Kevetrin (thioureidobutyronitrile or 3-cyanopropyl carbamimidothioate hydrochloride, C5H10ClN3S) is a small-molecule compound that exhibits p53-dependent and -independent activity in solid tumors, including lung, breast, colon and ovarian cancer cell and xenograft models (1820). In TP53-wt models, kevetrin induces cell cycle arrest and apoptosis through the alteration of the E3 ligase processivity of MDM2 and activation and stabilization of p53, with increased expression of its targets, including protein 21 (p21) and p53-upregulated modulator of apoptosis (18,19). A p53-independent upregulation of p21 expression was observed in TP53-mutant ovarian cancer cell lines (20). Accordingly, in a phase I trial evaluating the effect of kevetrin on solid cancers, 48% of patients exhibited a ≥10% increase in p21 expression in the peripheral blood 7–24 h after the treatment initiation (NCT01664000). Moreover, it was hypothesized that kevetrin induced downregulation of histone deacetylase 6 (HDAC6), negatively affected the HDAC6-Hsp90 chaperone axis, resulting in degradation of p53 in the mutated models (19). Kevetrin treatment led to the forced expression of the pro-apoptotic protein BID and decreased levels of the anti-apoptotic protein MCL1. It also had an effect on the Rb-E2F tumor suppressor pathway by downregulating E2F1 and its target genes in TP53-mutant and wt models (19).

To the best of our knowledge, the present study is the first to investigate the effects of kevetrin exposure on AML cell lines and primary cells characterized by different TP53 mutational status.

Materials and methods

Cell lines and culture

Four AML cell lines, MOLM-13 (AML M5), KASUMI-1 (AML M2), OCI-AML3 (AML M4) and NOMO-1 (AML M5) were obtained from the American Type Culture Collection, and were mycoplasma-tested and authenticated using the LGC Standards Cell Line Authentication service. The cell lines were cultured at 37°C in a 5% CO2 atmosphere at a density of 0.3×106 cells/ml in complete medium, in T75 flasks. MOLM-13 and KASUMI-1 cells were cultured in RPMI-1640 (Euroclone) supplemented with 20% heat-inactivated FBS (GE Healthcare), 2 mM L-glutamine (GE Healthcare), 100 U/ml penicillin, 100 µg/ml streptomycin (GE Healthcare) and 0.2% Mycozap (Lonza, Inc.). OCI-AML3 cells were cultured in α-MEM (Lonza, Inc.) with 20% FBS, 2 mM L-glutamine, 100 U/ml penicillin and 100 µg/ml streptomycin. NOMO-1 cells were grown in RPMI-1640 with 10% FBS, 2 mM L-glutamine, 100 U/ml penicillin and 100 µg/ml streptomycin.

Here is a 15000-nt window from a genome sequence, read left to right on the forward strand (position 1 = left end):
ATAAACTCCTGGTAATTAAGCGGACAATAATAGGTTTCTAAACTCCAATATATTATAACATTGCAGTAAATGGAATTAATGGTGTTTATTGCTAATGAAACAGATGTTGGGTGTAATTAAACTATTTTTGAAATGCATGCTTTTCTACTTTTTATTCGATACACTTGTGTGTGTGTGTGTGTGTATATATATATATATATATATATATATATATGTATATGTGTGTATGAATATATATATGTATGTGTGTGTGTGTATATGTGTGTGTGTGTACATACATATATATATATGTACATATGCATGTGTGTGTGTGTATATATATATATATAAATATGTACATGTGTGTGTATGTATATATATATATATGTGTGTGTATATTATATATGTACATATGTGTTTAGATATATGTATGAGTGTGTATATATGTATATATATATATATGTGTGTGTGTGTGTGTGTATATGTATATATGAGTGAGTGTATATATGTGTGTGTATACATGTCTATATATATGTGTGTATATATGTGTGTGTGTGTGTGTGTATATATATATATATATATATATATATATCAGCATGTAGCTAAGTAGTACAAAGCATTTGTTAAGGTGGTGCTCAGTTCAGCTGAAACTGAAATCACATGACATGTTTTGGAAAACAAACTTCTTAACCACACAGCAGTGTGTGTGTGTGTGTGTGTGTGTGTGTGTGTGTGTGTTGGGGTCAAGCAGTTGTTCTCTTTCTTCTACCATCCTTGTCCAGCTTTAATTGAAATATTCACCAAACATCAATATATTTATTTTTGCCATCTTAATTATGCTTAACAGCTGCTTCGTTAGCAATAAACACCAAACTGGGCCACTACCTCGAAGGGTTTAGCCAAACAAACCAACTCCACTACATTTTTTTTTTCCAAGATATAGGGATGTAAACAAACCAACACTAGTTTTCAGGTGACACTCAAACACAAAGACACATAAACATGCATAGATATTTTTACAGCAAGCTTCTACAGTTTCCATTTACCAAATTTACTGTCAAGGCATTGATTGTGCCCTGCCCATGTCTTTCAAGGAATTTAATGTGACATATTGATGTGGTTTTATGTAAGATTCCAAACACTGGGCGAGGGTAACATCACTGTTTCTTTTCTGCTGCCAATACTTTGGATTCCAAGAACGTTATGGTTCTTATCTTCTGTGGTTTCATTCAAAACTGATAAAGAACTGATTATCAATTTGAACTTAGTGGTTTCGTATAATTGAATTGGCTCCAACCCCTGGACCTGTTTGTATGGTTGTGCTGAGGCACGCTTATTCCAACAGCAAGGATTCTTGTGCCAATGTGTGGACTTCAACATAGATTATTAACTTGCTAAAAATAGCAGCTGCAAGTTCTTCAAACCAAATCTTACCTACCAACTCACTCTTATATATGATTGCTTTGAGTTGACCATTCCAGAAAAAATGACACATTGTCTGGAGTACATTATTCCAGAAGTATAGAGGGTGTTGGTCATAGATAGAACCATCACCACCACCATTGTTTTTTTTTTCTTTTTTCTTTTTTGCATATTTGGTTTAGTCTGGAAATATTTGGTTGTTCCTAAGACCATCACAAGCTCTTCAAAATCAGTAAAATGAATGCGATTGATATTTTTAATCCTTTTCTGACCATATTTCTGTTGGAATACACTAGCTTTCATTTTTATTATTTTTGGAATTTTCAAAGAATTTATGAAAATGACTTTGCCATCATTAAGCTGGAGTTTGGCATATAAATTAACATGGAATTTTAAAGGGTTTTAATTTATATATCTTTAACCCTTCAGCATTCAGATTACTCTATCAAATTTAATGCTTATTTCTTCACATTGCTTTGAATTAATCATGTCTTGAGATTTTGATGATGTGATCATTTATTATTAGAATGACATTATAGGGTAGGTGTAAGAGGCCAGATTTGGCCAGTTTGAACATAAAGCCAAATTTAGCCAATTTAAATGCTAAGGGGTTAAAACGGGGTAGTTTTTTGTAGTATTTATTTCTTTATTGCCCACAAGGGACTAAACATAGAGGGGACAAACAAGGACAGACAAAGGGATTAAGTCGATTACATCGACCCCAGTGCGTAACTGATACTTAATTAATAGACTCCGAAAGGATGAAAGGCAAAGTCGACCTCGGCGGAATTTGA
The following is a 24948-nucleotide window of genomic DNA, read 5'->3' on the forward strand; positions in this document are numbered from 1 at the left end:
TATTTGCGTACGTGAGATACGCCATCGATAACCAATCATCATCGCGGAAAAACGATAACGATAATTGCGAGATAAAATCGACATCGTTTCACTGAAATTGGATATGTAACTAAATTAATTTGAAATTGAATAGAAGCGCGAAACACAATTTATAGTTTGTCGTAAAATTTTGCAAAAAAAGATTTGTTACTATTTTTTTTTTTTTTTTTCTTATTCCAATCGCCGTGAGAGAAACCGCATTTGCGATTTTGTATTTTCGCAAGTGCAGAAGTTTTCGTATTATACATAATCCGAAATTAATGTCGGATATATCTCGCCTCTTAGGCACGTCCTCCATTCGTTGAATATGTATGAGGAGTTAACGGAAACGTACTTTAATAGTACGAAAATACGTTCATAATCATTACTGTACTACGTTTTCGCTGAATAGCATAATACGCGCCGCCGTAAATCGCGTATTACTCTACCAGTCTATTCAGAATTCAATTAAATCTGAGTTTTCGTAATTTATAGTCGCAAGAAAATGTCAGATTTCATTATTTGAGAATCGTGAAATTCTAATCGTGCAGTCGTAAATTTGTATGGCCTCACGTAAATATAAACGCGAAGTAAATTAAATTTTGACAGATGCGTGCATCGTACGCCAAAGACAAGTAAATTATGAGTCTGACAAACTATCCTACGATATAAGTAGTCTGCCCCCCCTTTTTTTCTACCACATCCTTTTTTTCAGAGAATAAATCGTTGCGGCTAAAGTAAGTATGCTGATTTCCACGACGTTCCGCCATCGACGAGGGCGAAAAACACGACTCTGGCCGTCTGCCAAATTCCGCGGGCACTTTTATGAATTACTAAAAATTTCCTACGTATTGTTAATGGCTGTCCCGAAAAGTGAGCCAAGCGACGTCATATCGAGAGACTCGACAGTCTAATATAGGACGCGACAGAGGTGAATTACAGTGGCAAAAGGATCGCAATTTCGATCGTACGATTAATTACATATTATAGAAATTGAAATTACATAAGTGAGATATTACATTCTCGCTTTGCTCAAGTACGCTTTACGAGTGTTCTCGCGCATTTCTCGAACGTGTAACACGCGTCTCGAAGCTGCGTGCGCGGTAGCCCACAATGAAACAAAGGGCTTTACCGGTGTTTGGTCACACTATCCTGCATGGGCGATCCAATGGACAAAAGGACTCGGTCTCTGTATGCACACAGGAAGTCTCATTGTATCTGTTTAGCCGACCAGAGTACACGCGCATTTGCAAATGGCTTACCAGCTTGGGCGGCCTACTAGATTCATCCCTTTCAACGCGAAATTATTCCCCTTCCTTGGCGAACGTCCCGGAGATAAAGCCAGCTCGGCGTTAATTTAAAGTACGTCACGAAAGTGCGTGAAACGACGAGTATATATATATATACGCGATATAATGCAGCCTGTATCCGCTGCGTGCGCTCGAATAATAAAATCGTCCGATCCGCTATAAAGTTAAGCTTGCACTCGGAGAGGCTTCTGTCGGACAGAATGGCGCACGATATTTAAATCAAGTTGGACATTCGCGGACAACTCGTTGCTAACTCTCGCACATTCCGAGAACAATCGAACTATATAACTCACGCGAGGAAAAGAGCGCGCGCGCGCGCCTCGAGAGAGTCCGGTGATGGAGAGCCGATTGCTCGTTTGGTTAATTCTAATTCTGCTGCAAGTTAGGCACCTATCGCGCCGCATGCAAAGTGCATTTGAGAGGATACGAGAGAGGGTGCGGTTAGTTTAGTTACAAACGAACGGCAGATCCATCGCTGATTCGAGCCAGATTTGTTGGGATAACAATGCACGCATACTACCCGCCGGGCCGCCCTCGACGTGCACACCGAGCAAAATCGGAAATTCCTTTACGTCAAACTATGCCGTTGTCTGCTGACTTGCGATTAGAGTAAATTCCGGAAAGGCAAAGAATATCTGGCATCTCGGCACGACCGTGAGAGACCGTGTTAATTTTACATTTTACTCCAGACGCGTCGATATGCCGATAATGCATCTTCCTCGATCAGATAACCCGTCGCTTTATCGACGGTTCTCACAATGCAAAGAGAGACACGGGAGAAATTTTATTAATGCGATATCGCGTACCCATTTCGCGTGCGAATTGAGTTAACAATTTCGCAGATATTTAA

Kevetrin powder was kindly provided by Innovation Pharmaceuticals, dissolved in sterile water in a 3.4 mM stock solution, stored at 4°C and used within 1 month. Cells were seeded in 96-well or 6-well plates at 0.5×106/ml in 100 and 3,000 µl of medium, respectively, and treated with increasing drug concentrations (85–340 µM), according to peak plasma concentrations measured in the phase I clinical trial (NCT01664000). For pulsed experiments, cells were exposed to the drug for 6 h and then washed and replated in complete medium [wash-out (wo)]. After 66 h, cells were reseeded in fresh medium containing the drug for 6 h, followed by a 66-h wo. The pulsed treatment was repeated 2–3 times.

Primary cell cultures

Samples were collected at Istituto Scientifico Romagnolo per lo Studio e la Cura dei Tumori (IRST) IRCCS from 4 AML patients at diagnosis (inclusion criteria: Age ≥18 years, confirmed AML diagnosis, available clinical data for review and obtained written informed consent) between December 2018 and October 2019 (Table SI). Bone marrow mononuclear cells (BMMCs) and peripheral blood mononuclear cells (PBMCs) were collected by density gradient centrifugation using Lymphosep (BioWest SAS), then lysed in RLT buffer (Qiagen, Ltd.) supplemented with 1% β-mercaptoethanol, and/or cryopreserved in 90% FBS and 10% DMSO (Sigma-Aldrich; Merck KGaA). After thawing, BMMCs were primed for 24 h with a cytokine cocktail [20 ng/ml Fms-related tyrosine kinase 3 ligand (FLT3-L), interleukin (IL)-3, IL-6, stem cell factor and granulocyte colony-stimulating factor (Miltenyi Biotec GmbH)] and live cells [collected using the Dead Cell Removal Kit (Miltenyi Biotec GmbH)] were then treated with increasing doses of kevetrin (85–340 µM) for 48 h.

Cell viability assay

Cell viability was determined using the CellTiter 96® AQueous One Solution Cell Proliferation Assay (Promega Corporation), according to the manufacturer's instructions. The optical density was determined after 3 h at a wavelength of 490 nm by the Thermo Multiskan EX microplate reader (Thermo Fisher Scientific, Inc.). Cell viability in primary samples was evaluated by the trypan blue exclusion assay.

Annexin V staining